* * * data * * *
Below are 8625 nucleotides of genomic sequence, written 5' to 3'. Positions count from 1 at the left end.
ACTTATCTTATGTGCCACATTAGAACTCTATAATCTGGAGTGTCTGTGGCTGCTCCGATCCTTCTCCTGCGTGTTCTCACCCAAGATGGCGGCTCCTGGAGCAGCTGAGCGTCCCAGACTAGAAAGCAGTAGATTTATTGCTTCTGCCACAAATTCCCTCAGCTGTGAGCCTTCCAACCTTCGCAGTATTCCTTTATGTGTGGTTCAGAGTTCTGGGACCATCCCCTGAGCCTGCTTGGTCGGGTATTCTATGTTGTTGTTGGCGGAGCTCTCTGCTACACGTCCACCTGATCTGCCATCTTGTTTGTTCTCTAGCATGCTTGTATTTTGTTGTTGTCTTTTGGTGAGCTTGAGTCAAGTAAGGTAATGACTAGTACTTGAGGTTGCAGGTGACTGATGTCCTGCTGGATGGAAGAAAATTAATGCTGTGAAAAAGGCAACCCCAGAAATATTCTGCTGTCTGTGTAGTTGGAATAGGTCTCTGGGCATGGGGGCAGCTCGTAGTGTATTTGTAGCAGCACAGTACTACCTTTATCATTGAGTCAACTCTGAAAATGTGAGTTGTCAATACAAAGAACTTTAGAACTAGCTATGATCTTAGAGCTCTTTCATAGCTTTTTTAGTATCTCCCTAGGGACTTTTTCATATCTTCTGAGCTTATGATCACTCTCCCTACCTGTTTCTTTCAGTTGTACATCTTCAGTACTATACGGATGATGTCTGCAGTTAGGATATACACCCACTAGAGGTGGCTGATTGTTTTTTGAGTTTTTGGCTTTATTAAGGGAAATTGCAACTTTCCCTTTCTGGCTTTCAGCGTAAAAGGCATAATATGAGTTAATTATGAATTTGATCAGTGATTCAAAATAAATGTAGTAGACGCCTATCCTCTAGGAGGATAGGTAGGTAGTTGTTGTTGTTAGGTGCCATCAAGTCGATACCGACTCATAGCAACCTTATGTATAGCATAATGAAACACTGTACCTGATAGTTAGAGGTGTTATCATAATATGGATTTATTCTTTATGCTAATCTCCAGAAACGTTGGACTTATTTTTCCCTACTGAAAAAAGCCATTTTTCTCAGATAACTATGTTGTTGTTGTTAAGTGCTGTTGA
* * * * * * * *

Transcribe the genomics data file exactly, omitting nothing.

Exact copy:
Below are 8625 nucleotides of genomic sequence, written 5' to 3'. Positions count from 1 at the left end.
ACTTATCTTATGTGCCACATTAGAACTCTATAATCTGGAGTGTCTGTGGCTGCTCCGATCCTTCTCCTGCGTGTTCTCACCCAAGATGGCGGCTCCTGGAGCAGCTGAGCGTCCCAGACTAGAAAGCAGTAGATTTATTGCTTCTGCCACAAATTCCCTCAGCTGTGAGCCTTCCAACCTTCGCAGTATTCCTTTATGTGTGGTTCAGAGTTCTGGGACCATCCCCTGAGCCTGCTTGGTCGGGTATTCTATGTTGTTGTTGGCGGAGCTCTCTGCTACACGTCCACCTGATCTGCCATCTTGTTTGTTCTCTAGCATGCTTGTATTTTGTTGTTGTCTTTTGGTGAGCTTGAGTCAAGTAAGGTAATGACTAGTACTTGAGGTTGCAGGTGACTGATGTCCTGCTGGATGGAAGAAAATTAATGCTGTGAAAAAGGCAACCCCAGAAATATTCTGCTGTCTGTGTAGTTGGAATAGGTCTCTGGGCATGGGGGCAGCTCGTAGTGTATTTGTAGCAGCACAGTACTACCTTTATCATTGAGTCAACTCTGAAAATGTGAGTTGTCAATACAAAGAACTTTAGAACTAGCTATGATCTTAGAGCTCTTTCATAGCTTTTTTAGTATCTCCCTAGGGACTTTTTCATATCTTCTGAGCTTATGATCACTCTCCCTACCTGTTTCTTTCAGTTGTACATCTTCAGTACTATACGGATGATGTCTGCAGTTAGGATATACACCCACTAGAGGTGGCTGATTGTTTTTTGAGTTTTTGGCTTTATTAAGGGAAATTGCAACTTTCCCTTTCTGGCTTTCAGCGTAAAAGGCATAATATGAGTTAATTATGAATTTGATCAGTGATTCAAAATAAATGTAGTAGACGCCTATCCTCTAGGAGGATAGGTAGGTAGTTGTTGTTGTTAGGTGCCATCAAGTCGATACCGACTCATAGCAACCTTATGTATAGCATAATGAAACACTGTACCTGATAGTTAGAGGTGTTATCATAATATGGATTTATTCTTTATGCTAATCTCCAGAAACGTTGGACTTATTTTTCCCTACTGAAAAAAGCCATTTTTCTCAGATAACTATGTTGTTGTTGTTAAGTGCTGTTGA